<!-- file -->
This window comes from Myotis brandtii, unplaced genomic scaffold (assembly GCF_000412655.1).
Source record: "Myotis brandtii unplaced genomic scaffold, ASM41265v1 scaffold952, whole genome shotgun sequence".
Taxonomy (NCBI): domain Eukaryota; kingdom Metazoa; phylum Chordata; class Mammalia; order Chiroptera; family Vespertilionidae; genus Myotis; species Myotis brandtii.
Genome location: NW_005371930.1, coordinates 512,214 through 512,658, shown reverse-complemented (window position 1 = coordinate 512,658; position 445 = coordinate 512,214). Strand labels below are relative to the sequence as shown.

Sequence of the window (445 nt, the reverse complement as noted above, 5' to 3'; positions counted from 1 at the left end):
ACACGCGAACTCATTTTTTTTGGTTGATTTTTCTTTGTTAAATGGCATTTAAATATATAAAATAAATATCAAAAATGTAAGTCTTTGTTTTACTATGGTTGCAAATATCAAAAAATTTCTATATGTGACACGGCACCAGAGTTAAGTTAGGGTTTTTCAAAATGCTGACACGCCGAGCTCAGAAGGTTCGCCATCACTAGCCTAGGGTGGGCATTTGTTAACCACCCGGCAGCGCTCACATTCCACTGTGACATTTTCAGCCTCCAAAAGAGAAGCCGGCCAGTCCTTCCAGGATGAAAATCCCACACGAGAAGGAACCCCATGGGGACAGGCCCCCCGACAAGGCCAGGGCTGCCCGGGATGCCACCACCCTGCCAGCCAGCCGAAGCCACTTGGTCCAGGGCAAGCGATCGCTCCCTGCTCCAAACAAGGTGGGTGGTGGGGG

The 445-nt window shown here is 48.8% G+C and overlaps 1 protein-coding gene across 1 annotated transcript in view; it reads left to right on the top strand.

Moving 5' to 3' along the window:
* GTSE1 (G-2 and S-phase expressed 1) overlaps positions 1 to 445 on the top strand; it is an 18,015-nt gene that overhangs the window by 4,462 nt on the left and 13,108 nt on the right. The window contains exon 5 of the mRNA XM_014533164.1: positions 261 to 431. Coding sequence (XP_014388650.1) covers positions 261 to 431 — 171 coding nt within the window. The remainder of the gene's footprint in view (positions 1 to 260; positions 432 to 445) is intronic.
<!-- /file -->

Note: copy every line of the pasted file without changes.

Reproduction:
This window comes from Myotis brandtii, unplaced genomic scaffold (assembly GCF_000412655.1).
Source record: "Myotis brandtii unplaced genomic scaffold, ASM41265v1 scaffold952, whole genome shotgun sequence".
Taxonomy (NCBI): domain Eukaryota; kingdom Metazoa; phylum Chordata; class Mammalia; order Chiroptera; family Vespertilionidae; genus Myotis; species Myotis brandtii.
Genome location: NW_005371930.1, coordinates 512,214 through 512,658, shown reverse-complemented (window position 1 = coordinate 512,658; position 445 = coordinate 512,214). Strand labels below are relative to the sequence as shown.

Sequence of the window (445 nt, the reverse complement as noted above, 5' to 3'; positions counted from 1 at the left end):
ACACGCGAACTCATTTTTTTTGGTTGATTTTTCTTTGTTAAATGGCATTTAAATATATAAAATAAATATCAAAAATGTAAGTCTTTGTTTTACTATGGTTGCAAATATCAAAAAATTTCTATATGTGACACGGCACCAGAGTTAAGTTAGGGTTTTTCAAAATGCTGACACGCCGAGCTCAGAAGGTTCGCCATCACTAGCCTAGGGTGGGCATTTGTTAACCACCCGGCAGCGCTCACATTCCACTGTGACATTTTCAGCCTCCAAAAGAGAAGCCGGCCAGTCCTTCCAGGATGAAAATCCCACACGAGAAGGAACCCCATGGGGACAGGCCCCCCGACAAGGCCAGGGCTGCCCGGGATGCCACCACCCTGCCAGCCAGCCGAAGCCACTTGGTCCAGGGCAAGCGATCGCTCCCTGCTCCAAACAAGGTGGGTGGTGGGGG

The 445-nt window shown here is 48.8% G+C and overlaps 1 protein-coding gene across 1 annotated transcript in view; it reads left to right on the top strand.

Moving 5' to 3' along the window:
* GTSE1 (G-2 and S-phase expressed 1) overlaps positions 1 to 445 on the top strand; it is an 18,015-nt gene that overhangs the window by 4,462 nt on the left and 13,108 nt on the right. The window contains exon 5 of the mRNA XM_014533164.1: positions 261 to 431. Coding sequence (XP_014388650.1) covers positions 261 to 431 — 171 coding nt within the window. The remainder of the gene's footprint in view (positions 1 to 260; positions 432 to 445) is intronic.